ST. LOUIS — We are marking an amazing milestone Tuesday at KSDK!
It was Feb. 8, 1947, 75 years ago, the station went on the air for the first time.
Known by the call letters KSD-TV, Channel 5 was brought into being by St. Louis radio executive George Burbach.
Programming that first day consisted of news, interviews, dancing and a sports show with Cardinals broadcasters Harry Caray and Gabby Street and a player named Joe Garagiola.
Local shows like Corky the Clown and Texas Bruce from the afternoon show "Wrangler's Club" drew early audiences, and there weren't a lot of folks watching. At the start, there were only about four television sets in the entire viewing area.
Programming was seen for just a few hours a day.
READ MORE: The man who brought television to St. Louis
Those who were watching, and working in TV, got used to a lot of changes, including Corky himself, Cliff St. James.
In the 1960s, Channel 5 became the first St. Louis television station to broadcast in color. St. James' program would be renamed "Corky's Colorama" as the station tinkered with the then-emerging technology.
"While they were tweaking the technology, they were getting ready to get the big move into the news," recalled St. James, in an interview before his death in 2016.
And the early days of television news brought almost unprecedented access to the biggest stories of the day.
In 1951, our cameras became the story during Senate hearings on organized crime, as those expected to testify protested the presence of TV cameras.
When city schools integrated in the 1950s, viewers watched from their living rooms.
Our photojournalists were on top of the Gateway Arch in its final days of construction.
And they were on the ground for many of the lowest lows. On Feb. 28, 1966, two NASA astronauts died in a training mission at St. Louis Lambert Airport where the Gemini 9 spacecraft was being assembled.
The people who brought you the news would become as familiar as a member of the family.
By 1973, Patrick Emory was anchoring the evening news with the Eyewitness News Team.
Karen Foss and Dick Ford's 10 p.m. newscast earned some of the biggest TV ratings in the industry in the late 1980s.
Former KSDK anchor Stan Stovall spent two, three-year stints as an anchor and reporter at KSDK in the '70s and '80s.
One of the big stories he covered: a firestorm at Locust and 21st streets on April 2, 1976.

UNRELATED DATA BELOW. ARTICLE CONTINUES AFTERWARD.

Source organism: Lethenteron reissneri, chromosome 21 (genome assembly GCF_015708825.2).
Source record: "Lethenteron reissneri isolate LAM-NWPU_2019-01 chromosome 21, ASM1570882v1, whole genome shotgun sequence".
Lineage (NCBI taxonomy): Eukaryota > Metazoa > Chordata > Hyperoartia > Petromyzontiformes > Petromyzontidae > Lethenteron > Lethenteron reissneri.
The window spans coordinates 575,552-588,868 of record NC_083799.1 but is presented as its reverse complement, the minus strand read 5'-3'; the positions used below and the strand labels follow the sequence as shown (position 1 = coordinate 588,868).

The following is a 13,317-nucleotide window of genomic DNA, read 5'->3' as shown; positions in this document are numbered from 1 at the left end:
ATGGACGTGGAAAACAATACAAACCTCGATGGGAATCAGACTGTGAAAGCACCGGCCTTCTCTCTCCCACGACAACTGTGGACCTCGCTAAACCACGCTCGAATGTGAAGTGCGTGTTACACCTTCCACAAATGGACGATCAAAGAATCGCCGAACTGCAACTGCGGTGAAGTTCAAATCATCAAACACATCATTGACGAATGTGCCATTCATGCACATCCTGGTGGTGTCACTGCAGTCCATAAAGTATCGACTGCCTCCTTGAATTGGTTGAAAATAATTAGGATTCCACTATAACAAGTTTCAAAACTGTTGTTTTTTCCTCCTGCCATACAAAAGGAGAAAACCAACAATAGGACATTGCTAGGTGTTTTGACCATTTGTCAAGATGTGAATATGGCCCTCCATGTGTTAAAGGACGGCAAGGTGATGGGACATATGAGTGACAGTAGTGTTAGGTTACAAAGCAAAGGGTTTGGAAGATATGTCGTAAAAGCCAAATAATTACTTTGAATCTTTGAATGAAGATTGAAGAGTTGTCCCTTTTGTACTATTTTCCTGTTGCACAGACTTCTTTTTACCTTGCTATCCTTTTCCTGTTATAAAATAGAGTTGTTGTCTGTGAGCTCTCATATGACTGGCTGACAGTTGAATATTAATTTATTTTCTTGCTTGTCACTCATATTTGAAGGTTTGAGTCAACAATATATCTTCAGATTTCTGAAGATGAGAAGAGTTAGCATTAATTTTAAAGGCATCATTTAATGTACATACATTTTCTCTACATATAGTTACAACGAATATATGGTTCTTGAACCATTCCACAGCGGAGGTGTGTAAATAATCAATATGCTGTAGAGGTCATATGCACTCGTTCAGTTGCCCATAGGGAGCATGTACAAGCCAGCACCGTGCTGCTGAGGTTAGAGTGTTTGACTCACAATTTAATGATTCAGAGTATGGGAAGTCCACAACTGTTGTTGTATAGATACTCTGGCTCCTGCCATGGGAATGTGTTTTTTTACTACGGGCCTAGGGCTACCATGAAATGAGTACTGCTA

"It must have covered five or six blocks. Almost like walking into hell, quite frankly," Stovall recalled.
All these years later, Stovall said part of his heart is still in St. Louis.
"Developed some very lifelong friends. I have friends going back 47 years when I first moved there," he said.
READ ALSO: Experience 75 years of St. Louis stories
In 1979, the station would become KSDK-TV.
Viewing tastes changed a lot. From local talk show "The Sally Jessy Raphael Show" in the '80s to Show Me St. Louis in the '90s.
For the past three-quarters of a century, you've been with us for all of the moments that swept us away, including the Flood of '93.
And the moments that lifted us up, including the night the St. Louis Blues won the Stanley Cup.
For a visit by Pope John Paul II in 1999, and an interview with Martin Luther King Jr., in the 1960s.
Unrest that would rock the world. First in the 1970s when the ROTC building burned at Washington University as students protested the Vietnam War. And again in Ferguson, after a police officer shot and killed Michael Brown.
There've been too many goodbyes to count, including the implosion of the old St. Louis Arena in 1999.
Some bitter disappointments, like the night in 1983 that staffers at the St. Louis Globe Democrat got the news the paper would shut down at the end of the year.
Some glorious World Series wins from our St. Louis Cardinals. And some unexpected victories, like the St. Louis Blues' 1986 Monday Night Miracle, when the team beat the Calgary Flames to stay alive in the Campbell Conference finals.
Moments captured on film, video tape and now digitally, that have told more than just stories about a community. They're the stories of our lives, preserved for the future.
As we mark 75 years on the air, know our commitment to bringing you the most important news of the day is just as important today as it was seven decades ago.
We're looking forward to the next three-quarters of a century!
So for now, in the words of one of our first TV weathermen, "That's all from here, Howard DeMere."
5 at 75 anniversary celebration
In 2022, 5 On Your Side is celebrating its 75th anniversary and we’re looking back at some of the most memorable stories throughout our history.
Take a walk back in time with some of the biggest stories from each decade:
Be sure to learn more about our banner show at locations throughout the Bi-state.
Find complete 5 On Your Side anniversary coverage, stories and videos at ksdk.com/75.
And view more vintage videos in the YouTube playlist below.